Is There Anything Else To Include?
A press release has a better chance of being published if there are additional helpful materials included with the package.
If you’re selling a product, for example, then include pictures of that product or even a sample so the media outlet can use it for themselves.
If you’re a musician promoting an album, then send a CD. Authors – send your book. You get the idea.
A press release should be something that is inviting, informative, and tells your story.
If you can do that consistently, then you’ll know how to write a press release that is persuasive and gives you plenty of free coverage.
There are a few things you should remember about when you’re submitting a press release to online distribution sites.
People usually submit a PR to press release distribution services for two reasons: traffic and rankings. By publishing a press release, the goal is to drive more traffic to their websites. As a result, more products sell or more subscribers come along.
They also want the pages on their sites to rank higher in Google. If your pages are on the first page of a search engine result, it’s more likely that people will find them and visit them.
These are the two main reasons why people publish press releases online.
If this is your intention, there are a few things to remember when submitting your press releases to different syndication platforms online.
First of all, you should be using the right keywords in your headlines… but remember that these keywords cannot be too competitive. Otherwise your press release will get buried somewhere deep in the results and never be found.
Press releases tend to rank really well because they’re usually published on high authority websites. It’s not uncommon for a PR to rank on the first page of Google within a few minutes after publishing it.
To do this, however you must use low to medium competition keywords. This will give you many more chances to get your PR to the first page of Google within minutes.
The best keywords are the ones that people search very often and at the same time not many people are targeting them. It may not be easy to find such keywords, but if you dig deep enough you will find them.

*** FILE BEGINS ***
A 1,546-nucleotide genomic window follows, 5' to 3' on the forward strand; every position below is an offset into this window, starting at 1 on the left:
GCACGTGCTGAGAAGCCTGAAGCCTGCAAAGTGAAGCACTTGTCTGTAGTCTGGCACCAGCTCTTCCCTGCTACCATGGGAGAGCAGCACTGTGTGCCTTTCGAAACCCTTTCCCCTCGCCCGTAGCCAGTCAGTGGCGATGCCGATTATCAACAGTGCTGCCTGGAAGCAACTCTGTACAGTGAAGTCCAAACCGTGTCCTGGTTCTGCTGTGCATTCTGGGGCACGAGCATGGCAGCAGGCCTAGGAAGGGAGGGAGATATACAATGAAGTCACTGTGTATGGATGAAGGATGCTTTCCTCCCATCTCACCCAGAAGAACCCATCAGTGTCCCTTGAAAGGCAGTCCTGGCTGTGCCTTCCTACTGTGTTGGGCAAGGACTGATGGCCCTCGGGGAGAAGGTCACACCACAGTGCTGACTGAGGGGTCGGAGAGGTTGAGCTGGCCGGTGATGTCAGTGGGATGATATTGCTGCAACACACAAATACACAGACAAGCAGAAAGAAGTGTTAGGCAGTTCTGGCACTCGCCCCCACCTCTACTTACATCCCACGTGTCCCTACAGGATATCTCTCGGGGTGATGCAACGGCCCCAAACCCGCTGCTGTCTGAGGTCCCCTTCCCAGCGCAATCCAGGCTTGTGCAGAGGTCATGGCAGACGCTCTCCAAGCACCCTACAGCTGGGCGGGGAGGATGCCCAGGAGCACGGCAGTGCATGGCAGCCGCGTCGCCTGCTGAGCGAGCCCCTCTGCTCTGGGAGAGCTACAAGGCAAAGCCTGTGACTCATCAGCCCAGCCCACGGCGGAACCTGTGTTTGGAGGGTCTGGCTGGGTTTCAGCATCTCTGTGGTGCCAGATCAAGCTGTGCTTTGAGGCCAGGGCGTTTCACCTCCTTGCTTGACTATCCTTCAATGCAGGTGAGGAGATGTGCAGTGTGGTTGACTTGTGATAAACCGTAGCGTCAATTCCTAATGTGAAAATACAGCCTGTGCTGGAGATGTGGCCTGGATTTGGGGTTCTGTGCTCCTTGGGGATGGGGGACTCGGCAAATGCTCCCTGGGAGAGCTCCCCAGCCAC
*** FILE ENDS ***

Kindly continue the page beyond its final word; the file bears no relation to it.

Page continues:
To find the right keywords, you can use a free tool such as Google Keyword Planner or Jaaxy, which I happen to use quite frequently and highly recommend.
For your next PR, I would select a keyword that has at least a few hundred searches per month and less than 100 websites are trying to rank for it.
To check how many websites are ranking for the given keyword, just type into the Google search box the keyword in quotes and hit enter, e.g. “how to promote your business online.”
Then just go to the last page to see how many websites try to rank for this keyword.
You’ll want to use the keyword as close to the beginning of your PR title as possible. Other places where you should use a keyword in your press release are the first paragraph of your PR and the last paragraph.
Of course you shouldn’t overuse your keywords in a PR. The press release is not a lengthy document, so if you mention your keyword 2-3 times that will be more than enough, even if you are concerned about keyword density.
The same applies to anchor text backlinks. 2-3 backlinks per PR is enough.
If your press release looks spammy, this reduces the chances of it being published. If it is published, then the chances of it reaching the top of your keyword search results is greatly reduced.
Publishing Press Releases is Great for SEO
You will get hundreds of backlinks to your site from reputable sources. Although most of these links are no-follow, it is still beneficial. Google likes balance, so a mix of do-follow links and no-follow links makes your link profile look natural.